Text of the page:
Introduction to Statistics for Built
Course Code: AED 1222
DEPARTMENT OF ARCHITECTURE AND ENVIRONMENTAL DESIGN (AED)
CENTRE FOR FOUNDATION STUDIES (CFS)
INTERNATIONAL ISLAMIC UNIVERSITY MALAYSIA
What is/are statistics?
1. Used as a plural term that refers to numerical facts or data.
The term statistics is commonly used in two ways:
Statistics: as a set of numerical facts or data about the
usage of a particular website
Statistics: as a set of numerical facts or data about the
availability of lands, and the ownership of minerals in the
state of Alberta (USA).
2. Used as a singular (more broad) term that refers to the
science of designing studies, gathering data, and then
classifying, summarizing, interpreting, and presenting
these data to explain and support the decisions that are
In other words, the term statistics used as a singular term
refers to a science or a field of study that covers the following
Managers, decision makers and
researchers use statistical problem
solving procedures to help them
make wise and effective decisions.
Step one: Identifying the problem
Statistical Problem-solving cont.
Step two: Gathering available facts
Step three: Gathering new data
Step four: Classifying and organizing the data
Step five: Presenting and analyzing data
Step six: Making a decision
Important terms used in the
study of statistics
Is the complete collection of objects or individuals under study
Is a portion or subset taken from a population
Is a number that describes a population characteristic (such as
weight or height…)
Is a number that describes a sample characteristic
A variable Is a characteristic that can be expressed by a number. The value
of this characteristic is likely to vary (change) from one item in
the data set to the next, for example: age, gender, weight,
P O P U L A T I O N
S a m p l e
P O P U L A T I O N
S a m p l e
The two essential parts of the subject
1. Descriptive statistics: covers the process of
collecting, classifying, summarizing and
2. Inferential statistics: refers to the process of
arriving at a conclusion about a population based
on information obtained from a sample.
The subject of statistics can be viewed as a process
that is broken down into two parts:
Start of the Study
processing of data
Use sample information to
make inferences and draw
conclusions about the
Use census data to analyze
End of the Study
An overview of
The need for sampling
Sampling (or taking samples) is an activity that occurs on a daily
basis, and is not used by statisticians alone.
Sampling in daily life may not be as sophisticated as sampling
done for formal statistical studies.
However, they still serve the fundamental purpose of providing
information for judgement.
Examples of daily-life sampling include:
1. A chef tasting food to see if it has the desired flavor.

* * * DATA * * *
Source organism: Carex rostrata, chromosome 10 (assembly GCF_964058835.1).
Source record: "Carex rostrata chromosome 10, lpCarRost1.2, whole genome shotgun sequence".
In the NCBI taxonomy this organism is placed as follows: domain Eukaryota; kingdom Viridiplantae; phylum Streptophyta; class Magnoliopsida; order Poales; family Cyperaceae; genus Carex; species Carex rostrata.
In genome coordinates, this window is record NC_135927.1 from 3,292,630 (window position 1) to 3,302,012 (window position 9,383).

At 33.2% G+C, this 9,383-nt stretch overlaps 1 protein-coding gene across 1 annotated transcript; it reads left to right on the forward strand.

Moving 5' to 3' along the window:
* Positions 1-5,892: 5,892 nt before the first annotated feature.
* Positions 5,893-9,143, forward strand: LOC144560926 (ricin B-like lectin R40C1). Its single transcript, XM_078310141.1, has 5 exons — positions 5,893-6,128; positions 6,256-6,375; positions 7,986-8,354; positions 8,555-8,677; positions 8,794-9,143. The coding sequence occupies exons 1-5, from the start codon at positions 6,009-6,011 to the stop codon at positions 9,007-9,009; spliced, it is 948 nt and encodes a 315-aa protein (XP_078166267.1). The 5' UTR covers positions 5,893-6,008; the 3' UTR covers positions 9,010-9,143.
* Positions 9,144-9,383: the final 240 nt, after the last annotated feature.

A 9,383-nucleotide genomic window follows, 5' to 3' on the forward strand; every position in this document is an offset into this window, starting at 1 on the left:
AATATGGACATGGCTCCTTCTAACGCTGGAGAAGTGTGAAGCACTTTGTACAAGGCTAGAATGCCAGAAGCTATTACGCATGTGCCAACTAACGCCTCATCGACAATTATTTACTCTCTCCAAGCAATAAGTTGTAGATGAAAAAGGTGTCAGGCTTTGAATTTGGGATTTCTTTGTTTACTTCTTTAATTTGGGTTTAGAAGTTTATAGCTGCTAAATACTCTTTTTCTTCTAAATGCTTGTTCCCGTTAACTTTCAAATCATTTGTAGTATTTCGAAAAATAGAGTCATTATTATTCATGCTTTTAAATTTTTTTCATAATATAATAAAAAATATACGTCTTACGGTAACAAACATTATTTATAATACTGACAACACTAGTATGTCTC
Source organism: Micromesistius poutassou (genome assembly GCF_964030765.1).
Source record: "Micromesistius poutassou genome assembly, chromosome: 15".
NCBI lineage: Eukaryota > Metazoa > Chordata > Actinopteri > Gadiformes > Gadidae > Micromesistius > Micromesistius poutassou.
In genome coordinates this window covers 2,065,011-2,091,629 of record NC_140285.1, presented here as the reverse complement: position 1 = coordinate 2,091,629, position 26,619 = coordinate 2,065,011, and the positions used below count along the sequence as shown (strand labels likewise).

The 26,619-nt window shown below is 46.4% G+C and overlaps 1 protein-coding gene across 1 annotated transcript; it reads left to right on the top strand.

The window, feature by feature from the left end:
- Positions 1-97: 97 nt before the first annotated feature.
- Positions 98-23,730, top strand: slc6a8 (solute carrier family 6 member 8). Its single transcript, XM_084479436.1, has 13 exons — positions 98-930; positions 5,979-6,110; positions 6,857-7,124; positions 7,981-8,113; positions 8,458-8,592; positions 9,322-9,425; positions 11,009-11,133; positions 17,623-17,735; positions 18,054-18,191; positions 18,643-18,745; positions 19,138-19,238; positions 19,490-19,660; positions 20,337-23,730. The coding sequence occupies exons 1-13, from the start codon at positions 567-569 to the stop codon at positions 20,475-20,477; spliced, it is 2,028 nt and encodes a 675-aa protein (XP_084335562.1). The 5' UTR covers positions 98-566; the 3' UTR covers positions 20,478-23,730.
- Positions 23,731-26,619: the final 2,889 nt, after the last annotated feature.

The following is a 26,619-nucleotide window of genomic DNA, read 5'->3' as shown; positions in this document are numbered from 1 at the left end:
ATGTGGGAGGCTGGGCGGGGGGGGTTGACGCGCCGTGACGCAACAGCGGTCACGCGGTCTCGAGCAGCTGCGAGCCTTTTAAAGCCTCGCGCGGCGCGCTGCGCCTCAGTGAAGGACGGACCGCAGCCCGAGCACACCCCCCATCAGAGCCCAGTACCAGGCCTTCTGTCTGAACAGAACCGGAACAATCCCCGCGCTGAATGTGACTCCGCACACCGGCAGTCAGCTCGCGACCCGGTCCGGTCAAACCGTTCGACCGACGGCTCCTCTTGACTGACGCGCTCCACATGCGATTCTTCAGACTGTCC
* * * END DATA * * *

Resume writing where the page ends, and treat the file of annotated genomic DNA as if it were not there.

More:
2. A car buyer test-driving a car to compare it with others…
3. Pieces of rock being analyzed to determine the availability of
a certain mineral in an area.
Sampling is needed to provide sufficient information so that
inferences can be made about the characteristics of a
A population can be either finite or infinite:
A finite population is one where the total number of members
(items, measurements, etc…) is fixed and could be listed.
An infinite population has an unlimited number of members.
The need for sampling cont.
Computers installed in the labs of the Centre for Foundation Studies
Penguins inhabiting the north pole
Cars assembled in a given day
Fireflies population in Kuala Selangor
Sample data vs. Census data
Complete information acquired through a census is
If every item in a population is examined, we can be
confident in describing the population.
• What you want is not necessarily what you can get.
• Census data are a luxury in most situations and are
usually not available for studying a population.
• Data gathering by sampling (rather than census taking) is
the rule rather than the exception because of the
following sampling advantages:
Advantages of sampling
1. Cost: any data-gathering effort incurs costs for such things
as mailings, interviews, and data processing. The more data
to be handled, the higher the costs are likely to be.
2. Time: speed in decision making is often crucial, and
carrying out a census is too time-consuming… an example?
3. Accuracy of sampling: sometimes a small sample
provides information that’s almost as accurate as the results
obtained from a complete census. How? There are sampling
methods that produce samples that are highly
representative of the population, and in such cases, larger
samples will not produce results that are significantly more
4. Other advantages: sometimes the resources may be
available for a census, but the nature of the population
requires a sample.
For example, an environmental protection agency is willing
to sponsor a study of the entire population of a certain
whale species, but the migration movement, births and